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Standard Mileage Reimbursement Rate Adjustment for 2016

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Employers often reimburse their employees for mileage when they use their personal vehicles for business purposes.  The IRS allows a deduction at a particular rate for each mile driven.  Last year the IRS rate was 57.5 cents per mile, but beginning on January 1, 2016, the rate was reduced to 54 cents per mile.  The full IRS announcement can be found here.

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Start Your Overtime Exemption Analyses Now!

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On July 1, 2015, I informed you that the Department of Labor was initiating a change to the white collar exemption regulations and beginning a public comment period.  As the DoL reviews tens of thousands of comments on its proposed changes to the White Collar Exemptions, employers should begin analyzing their exempt positions to determine whether they will still be exempt from overtime after the rule is inevitably issued.

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Salaried Means No Overtime, Right? Ask Halliburton

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The Fair Labor Standards Act (“FLSA”) requires employers to pay most workers minimum wage and overtime to nonexempt workers for work in excess of 40 hours per workweek. Overtime must be paid unless the worker is defined as “exempt” under the Act. Many employers believe that simply paying employees on a salary basis makes them exempt from overtime, but several more factors affect the classification than whether you pay employees a salary or pay them hourly.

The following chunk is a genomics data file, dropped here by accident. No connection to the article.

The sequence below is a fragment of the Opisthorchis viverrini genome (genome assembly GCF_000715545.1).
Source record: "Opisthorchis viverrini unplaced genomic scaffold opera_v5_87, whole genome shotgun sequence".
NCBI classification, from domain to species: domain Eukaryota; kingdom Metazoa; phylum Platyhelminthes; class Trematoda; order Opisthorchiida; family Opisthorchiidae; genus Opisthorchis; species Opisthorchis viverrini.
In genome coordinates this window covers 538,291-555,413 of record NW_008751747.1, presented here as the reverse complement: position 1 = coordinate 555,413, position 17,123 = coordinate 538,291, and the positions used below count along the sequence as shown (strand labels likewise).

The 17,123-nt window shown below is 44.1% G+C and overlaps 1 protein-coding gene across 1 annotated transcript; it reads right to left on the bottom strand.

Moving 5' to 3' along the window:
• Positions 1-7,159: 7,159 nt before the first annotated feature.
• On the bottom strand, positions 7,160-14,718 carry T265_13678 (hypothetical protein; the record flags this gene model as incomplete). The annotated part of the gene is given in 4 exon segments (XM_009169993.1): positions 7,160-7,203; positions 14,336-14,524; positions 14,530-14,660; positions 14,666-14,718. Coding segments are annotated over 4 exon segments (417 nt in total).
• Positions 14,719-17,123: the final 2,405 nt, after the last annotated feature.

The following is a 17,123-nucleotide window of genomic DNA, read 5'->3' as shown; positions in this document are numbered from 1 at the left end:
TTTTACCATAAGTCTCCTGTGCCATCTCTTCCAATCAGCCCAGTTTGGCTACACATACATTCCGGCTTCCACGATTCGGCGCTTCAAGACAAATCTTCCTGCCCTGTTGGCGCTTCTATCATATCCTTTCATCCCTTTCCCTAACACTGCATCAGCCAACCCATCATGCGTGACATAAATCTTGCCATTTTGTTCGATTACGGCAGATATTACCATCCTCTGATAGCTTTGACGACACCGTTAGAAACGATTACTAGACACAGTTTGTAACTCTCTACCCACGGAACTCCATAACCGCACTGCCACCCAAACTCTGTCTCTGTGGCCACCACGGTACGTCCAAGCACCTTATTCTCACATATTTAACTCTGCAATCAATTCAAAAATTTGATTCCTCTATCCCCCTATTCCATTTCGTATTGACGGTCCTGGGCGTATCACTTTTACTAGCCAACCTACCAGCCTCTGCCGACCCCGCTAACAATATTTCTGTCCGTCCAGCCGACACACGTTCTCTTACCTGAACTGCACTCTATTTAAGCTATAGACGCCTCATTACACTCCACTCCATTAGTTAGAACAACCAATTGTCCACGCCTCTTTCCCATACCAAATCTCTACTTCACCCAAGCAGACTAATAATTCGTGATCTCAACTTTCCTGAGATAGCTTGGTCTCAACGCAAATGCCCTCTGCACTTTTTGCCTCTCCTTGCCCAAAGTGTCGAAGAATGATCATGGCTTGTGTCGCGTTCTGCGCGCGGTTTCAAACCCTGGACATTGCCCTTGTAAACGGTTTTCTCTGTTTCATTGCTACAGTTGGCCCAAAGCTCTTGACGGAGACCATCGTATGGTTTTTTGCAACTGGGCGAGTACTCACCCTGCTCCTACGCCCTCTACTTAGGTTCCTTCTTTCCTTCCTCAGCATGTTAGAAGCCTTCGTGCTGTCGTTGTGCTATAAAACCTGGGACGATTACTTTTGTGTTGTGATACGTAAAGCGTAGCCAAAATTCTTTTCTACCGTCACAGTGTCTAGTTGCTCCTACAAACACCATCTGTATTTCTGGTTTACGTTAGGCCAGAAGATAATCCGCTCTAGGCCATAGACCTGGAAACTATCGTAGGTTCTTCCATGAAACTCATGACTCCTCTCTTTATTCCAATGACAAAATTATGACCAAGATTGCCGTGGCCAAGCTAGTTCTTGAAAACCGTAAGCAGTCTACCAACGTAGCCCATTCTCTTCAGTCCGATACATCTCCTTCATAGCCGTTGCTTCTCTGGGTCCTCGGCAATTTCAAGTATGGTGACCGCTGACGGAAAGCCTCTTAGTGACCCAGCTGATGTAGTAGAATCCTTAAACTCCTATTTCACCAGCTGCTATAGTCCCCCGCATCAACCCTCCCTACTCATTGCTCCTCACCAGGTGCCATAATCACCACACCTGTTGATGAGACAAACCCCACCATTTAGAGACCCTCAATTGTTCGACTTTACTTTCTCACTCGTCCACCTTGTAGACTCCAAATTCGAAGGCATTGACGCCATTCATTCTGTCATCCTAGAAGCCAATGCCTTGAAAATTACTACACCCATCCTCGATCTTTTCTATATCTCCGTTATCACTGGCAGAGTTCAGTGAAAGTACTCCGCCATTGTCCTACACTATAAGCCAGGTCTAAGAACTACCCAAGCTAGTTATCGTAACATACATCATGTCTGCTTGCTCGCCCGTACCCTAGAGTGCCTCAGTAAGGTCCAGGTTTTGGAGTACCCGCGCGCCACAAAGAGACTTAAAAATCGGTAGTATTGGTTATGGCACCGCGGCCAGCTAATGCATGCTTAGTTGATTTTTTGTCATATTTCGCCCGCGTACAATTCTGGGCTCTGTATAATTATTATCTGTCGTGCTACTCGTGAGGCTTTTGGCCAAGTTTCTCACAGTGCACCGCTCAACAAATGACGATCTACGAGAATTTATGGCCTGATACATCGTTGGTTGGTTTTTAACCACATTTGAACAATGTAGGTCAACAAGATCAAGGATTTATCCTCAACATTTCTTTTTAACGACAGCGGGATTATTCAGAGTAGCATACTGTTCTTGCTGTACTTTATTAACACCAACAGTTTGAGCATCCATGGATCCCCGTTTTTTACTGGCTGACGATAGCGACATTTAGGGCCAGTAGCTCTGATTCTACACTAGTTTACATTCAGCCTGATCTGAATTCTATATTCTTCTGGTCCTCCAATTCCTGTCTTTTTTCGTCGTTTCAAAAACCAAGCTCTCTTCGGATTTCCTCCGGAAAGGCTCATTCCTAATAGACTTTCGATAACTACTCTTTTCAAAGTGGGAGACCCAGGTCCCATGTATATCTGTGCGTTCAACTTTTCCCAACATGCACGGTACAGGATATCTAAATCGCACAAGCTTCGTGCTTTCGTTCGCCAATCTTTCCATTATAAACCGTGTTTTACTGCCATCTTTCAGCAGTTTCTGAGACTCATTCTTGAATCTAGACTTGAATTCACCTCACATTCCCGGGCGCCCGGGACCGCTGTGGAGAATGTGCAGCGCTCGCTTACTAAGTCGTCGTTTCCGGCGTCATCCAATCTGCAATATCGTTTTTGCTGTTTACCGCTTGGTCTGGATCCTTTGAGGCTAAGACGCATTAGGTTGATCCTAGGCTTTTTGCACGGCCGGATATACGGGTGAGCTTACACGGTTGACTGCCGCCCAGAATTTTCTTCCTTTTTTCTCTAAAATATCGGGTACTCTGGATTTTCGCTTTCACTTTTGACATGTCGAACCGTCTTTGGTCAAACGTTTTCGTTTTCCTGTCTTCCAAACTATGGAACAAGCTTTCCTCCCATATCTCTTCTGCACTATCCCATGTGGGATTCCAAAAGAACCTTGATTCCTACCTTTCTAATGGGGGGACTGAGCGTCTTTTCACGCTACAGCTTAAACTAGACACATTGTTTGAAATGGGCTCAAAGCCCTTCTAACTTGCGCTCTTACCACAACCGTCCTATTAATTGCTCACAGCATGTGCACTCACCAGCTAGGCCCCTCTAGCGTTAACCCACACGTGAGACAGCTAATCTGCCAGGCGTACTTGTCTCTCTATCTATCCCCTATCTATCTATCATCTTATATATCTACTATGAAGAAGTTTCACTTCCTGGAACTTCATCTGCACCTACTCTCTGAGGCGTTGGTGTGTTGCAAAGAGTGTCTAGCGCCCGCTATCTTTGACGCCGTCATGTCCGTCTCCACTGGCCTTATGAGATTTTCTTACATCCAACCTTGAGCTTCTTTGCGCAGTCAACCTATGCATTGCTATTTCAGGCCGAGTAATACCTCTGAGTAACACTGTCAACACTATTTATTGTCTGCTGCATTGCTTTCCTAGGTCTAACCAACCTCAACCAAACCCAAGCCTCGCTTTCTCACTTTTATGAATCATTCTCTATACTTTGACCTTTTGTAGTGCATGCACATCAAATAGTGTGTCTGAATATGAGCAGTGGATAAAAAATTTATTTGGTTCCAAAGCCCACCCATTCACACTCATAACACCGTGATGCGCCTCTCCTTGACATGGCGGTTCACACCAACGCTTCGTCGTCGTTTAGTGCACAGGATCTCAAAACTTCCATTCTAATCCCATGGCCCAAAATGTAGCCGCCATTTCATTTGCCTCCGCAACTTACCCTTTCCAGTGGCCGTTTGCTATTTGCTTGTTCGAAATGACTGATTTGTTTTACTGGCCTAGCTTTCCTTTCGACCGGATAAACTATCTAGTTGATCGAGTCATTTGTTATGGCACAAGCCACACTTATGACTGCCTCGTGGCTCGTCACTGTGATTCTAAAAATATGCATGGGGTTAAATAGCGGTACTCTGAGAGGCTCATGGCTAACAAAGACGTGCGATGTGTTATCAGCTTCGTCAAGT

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Idaho Human Rights Commission Statistics FY2015

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Today I attended a continuing legal education seminar for the Idaho State Bar Employment and Labor Law Section. Linda Goodman, Administrator/Director of the Idaho Human Rights Commission, was the presenter. I thought some of the statistics she presented were worth passing on.

During the Commission’s 2015 fiscal year, 443 new cases were filed, up from 435 in fiscal year 2014. Of the 443 new cases, 414 were employment related. The following table shows what categories of employment discrimination the cases alleged:

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House Joint Resolution 61 to be Considered by the Senate

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In the coming days, the Senate will consider House Joint Resolution 61, known as the “Hire More Heroes Act.”  The bill, if passed, would amend the Internal Revenue Code to exempt employees with health coverage from TRICARE or the Veterans Administration from being considered in the employer mandate under the Affordable Care Act (ACA). The employer mandate of the ACA requires employers of 50 or more full-time employees to provide qualified health insurance.